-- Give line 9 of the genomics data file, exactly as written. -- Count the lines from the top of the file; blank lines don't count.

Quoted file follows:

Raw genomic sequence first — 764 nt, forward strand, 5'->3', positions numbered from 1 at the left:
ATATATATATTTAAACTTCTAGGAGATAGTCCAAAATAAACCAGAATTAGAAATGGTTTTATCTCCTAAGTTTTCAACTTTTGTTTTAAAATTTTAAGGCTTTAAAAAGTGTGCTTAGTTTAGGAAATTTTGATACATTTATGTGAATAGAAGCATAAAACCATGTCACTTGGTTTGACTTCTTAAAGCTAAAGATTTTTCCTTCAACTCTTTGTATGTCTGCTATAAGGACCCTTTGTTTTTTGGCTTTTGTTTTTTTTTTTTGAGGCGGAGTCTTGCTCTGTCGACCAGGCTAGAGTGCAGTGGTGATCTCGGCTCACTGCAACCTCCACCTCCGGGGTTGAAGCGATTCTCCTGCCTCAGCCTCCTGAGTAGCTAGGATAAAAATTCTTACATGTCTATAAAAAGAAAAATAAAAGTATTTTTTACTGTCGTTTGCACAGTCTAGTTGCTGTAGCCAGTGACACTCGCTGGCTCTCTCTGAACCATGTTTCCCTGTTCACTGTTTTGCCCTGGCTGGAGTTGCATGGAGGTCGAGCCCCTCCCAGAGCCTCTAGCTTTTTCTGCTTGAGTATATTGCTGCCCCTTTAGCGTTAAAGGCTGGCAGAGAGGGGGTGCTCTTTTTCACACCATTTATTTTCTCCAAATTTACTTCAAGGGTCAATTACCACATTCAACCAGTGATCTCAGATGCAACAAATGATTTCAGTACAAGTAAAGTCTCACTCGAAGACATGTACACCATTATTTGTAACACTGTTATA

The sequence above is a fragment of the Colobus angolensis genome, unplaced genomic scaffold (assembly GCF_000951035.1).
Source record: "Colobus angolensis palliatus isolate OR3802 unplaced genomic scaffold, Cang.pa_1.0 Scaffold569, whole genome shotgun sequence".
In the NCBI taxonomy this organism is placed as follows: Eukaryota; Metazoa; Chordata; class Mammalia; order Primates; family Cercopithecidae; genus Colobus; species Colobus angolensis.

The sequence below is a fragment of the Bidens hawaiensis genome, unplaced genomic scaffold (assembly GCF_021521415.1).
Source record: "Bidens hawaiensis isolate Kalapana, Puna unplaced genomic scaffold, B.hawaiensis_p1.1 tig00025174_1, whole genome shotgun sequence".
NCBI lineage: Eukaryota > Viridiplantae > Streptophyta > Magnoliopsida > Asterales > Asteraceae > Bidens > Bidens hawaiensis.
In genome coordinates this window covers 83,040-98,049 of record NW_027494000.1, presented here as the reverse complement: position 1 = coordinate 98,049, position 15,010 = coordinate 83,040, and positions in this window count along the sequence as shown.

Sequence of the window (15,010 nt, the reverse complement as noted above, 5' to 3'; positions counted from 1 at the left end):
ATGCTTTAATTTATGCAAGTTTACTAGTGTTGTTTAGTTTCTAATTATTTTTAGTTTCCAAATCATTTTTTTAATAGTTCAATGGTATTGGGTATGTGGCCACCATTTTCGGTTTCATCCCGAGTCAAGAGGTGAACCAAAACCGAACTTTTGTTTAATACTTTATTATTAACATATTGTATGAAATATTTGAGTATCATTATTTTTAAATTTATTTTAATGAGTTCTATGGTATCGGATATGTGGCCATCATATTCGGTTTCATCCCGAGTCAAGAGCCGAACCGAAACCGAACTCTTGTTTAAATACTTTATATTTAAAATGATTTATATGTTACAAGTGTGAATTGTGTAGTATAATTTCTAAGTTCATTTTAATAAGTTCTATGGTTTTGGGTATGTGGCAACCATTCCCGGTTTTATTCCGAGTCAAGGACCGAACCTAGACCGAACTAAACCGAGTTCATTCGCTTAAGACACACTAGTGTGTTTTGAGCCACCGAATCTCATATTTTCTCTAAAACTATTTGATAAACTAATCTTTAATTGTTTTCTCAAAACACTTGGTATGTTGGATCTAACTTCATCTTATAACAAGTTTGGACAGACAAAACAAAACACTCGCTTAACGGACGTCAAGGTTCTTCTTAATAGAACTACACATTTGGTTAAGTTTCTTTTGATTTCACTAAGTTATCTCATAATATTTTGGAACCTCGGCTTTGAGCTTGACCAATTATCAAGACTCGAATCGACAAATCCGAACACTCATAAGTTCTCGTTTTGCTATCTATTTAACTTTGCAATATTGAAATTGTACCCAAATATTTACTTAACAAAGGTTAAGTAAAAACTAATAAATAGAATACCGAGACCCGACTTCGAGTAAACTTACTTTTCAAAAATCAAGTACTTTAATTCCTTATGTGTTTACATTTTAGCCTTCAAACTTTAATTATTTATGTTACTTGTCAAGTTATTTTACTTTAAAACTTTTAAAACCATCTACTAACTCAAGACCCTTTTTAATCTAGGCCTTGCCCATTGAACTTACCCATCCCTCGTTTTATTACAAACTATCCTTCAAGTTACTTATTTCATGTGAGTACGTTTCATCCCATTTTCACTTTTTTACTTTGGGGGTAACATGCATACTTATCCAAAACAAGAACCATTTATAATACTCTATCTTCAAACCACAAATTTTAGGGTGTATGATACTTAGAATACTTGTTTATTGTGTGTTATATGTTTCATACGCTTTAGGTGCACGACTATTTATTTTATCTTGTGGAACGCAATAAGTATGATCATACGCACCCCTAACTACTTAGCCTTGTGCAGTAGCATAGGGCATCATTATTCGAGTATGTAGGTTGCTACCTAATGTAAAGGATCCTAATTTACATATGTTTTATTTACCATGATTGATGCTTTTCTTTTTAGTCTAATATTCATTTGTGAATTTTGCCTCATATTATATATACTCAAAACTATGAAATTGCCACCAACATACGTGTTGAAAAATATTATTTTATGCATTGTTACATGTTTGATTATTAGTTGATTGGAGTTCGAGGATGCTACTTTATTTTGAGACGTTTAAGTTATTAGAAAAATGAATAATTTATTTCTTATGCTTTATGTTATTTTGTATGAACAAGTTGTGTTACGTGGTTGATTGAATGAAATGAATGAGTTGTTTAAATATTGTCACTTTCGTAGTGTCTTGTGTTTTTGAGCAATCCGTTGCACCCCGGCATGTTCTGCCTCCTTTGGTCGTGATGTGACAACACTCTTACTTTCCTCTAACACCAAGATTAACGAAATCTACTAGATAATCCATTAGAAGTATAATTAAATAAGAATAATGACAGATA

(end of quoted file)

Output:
In genome coordinates this window covers 83,040-98,049 of record NW_027494000.1, presented here as the reverse complement: position 1 = coordinate 98,049, position 15,010 = coordinate 83,040, and positions in this window count along the sequence as shown.